Slow injection of local anaesthetic will decrease pain during dorsal penile nerve block

F. Serour*, A. Mandelberg, J. Mori

*Corresponding author for this work

Research output: Contribution to journalArticlepeer-review


Purpose: To evaluate whether a very slow injection of local anaesthetics during dorsal penile nerve block for circumcision causes less pain than a more rapid injection. Methods: In a prospective, double-blind, randomized study, 75 patients aged 15 to 53 yr (mean±SD=22±8.4 yr) were randomized into two groups. A solution of 2% lidocaine, 1 mg·kg-1, and 0.5% bupivacaine, 0.5 mg·kg-1 without epinephrine to a maximum dose of 10 ml was injected using either a very slow rate (injection time 100 to 150 s, Group A) or a faster rate (injection time 40 to 80 s, Group B). Patients were questioned regarding pain by a physician who was blinded to the mode of therapy. Pain was rated as 1) mild (negligible), 2) moderate (non-negligible, but easily endurable), 3) intense (but endurable) and 4) total refusal to continue. Results: A significant pain score difference was found between Groups A and B (median=1 vs. 2, P=0.0006) as well as a significant correlation between pain score and the rate of infiltration (r(s)= -0.394, P<0.0001). Conclusions: Slow injection is an important factor in reducing pain during penile block.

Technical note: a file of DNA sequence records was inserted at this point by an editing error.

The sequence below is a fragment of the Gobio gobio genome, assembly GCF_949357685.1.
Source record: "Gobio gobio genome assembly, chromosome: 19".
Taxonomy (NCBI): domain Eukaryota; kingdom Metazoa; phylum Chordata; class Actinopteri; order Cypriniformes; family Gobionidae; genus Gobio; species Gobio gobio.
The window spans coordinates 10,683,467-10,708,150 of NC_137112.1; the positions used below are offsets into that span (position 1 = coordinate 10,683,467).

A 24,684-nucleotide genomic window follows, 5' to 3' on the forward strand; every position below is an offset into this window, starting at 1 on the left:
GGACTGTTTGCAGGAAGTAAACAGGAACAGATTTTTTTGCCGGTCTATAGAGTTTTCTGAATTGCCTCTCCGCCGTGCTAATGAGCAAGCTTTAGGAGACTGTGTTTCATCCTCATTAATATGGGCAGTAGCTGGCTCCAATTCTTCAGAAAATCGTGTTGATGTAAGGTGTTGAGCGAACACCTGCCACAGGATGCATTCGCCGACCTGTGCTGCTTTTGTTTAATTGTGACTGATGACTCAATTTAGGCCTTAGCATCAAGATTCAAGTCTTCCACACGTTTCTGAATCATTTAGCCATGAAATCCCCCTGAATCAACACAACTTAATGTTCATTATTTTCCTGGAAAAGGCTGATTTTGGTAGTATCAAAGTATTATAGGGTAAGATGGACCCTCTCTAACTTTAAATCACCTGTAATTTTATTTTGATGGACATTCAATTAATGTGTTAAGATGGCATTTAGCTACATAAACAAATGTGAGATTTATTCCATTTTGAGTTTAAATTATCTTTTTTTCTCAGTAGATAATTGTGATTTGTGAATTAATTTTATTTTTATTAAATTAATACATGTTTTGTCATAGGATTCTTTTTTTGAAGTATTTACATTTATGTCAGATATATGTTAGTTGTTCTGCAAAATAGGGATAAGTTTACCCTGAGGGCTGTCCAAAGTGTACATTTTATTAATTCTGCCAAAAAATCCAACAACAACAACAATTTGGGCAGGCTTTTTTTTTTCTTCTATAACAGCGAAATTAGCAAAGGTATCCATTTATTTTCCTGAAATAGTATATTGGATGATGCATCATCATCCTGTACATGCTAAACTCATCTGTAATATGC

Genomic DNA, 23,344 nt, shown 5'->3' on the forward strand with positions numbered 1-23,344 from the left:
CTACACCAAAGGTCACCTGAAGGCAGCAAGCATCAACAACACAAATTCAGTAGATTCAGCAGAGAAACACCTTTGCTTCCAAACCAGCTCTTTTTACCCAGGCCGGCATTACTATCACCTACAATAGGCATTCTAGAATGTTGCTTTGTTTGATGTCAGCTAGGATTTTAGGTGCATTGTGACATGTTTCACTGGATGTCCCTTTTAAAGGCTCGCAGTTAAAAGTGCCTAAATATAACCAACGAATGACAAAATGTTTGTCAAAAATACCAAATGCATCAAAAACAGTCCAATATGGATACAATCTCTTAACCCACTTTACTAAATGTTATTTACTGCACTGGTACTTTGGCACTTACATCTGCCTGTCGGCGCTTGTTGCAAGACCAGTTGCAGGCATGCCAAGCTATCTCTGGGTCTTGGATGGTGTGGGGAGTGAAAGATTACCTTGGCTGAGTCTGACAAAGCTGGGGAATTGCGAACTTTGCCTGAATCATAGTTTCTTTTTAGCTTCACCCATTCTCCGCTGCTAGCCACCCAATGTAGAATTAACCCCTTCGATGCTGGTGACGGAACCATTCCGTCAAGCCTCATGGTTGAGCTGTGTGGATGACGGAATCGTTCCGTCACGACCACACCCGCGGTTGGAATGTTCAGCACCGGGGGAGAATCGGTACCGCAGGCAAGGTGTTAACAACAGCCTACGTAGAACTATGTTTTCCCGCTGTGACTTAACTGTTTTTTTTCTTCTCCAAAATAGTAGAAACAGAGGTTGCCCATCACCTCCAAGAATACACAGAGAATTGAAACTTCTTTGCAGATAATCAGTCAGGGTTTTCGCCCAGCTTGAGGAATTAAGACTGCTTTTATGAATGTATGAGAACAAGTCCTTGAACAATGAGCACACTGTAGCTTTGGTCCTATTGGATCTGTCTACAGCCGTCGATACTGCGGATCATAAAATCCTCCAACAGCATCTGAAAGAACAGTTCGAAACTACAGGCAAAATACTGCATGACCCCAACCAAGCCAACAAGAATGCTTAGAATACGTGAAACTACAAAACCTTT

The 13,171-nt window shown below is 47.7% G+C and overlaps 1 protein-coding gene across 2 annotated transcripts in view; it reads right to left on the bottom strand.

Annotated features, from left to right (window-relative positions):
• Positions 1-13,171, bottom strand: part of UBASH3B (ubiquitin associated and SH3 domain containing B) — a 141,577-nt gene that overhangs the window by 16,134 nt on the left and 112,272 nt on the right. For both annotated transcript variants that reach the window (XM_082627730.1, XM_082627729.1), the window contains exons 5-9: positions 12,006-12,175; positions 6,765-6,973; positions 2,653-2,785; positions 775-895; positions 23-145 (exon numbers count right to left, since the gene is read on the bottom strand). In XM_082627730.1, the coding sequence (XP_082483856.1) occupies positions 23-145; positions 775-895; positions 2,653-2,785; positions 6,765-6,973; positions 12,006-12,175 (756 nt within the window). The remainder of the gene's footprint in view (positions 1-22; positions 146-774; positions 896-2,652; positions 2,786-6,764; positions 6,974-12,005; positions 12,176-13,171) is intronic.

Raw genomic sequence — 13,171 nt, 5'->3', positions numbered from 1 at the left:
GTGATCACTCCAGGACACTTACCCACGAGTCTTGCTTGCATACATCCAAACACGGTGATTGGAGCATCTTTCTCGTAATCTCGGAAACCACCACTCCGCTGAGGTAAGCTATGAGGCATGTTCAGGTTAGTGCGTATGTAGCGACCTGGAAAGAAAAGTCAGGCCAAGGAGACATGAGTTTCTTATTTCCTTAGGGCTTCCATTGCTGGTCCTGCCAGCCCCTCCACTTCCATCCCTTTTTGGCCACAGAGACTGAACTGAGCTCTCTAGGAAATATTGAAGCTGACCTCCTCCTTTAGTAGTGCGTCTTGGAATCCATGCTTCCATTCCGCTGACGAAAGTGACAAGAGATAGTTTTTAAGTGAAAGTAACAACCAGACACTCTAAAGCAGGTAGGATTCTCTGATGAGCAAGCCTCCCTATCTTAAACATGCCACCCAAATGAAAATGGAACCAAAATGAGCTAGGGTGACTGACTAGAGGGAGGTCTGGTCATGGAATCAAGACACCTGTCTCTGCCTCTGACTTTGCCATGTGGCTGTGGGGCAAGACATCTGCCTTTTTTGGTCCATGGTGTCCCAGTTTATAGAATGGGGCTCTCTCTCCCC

Original languageEnglish
Pages (from-to)926-928
Number of pages3
JournalActa Anaesthesiologica Scandinavica
Issue number8
StatePublished - 1998
Externally publishedYes


  • Injection, rate
  • Local anesthetic
  • Pain
  • Penile block


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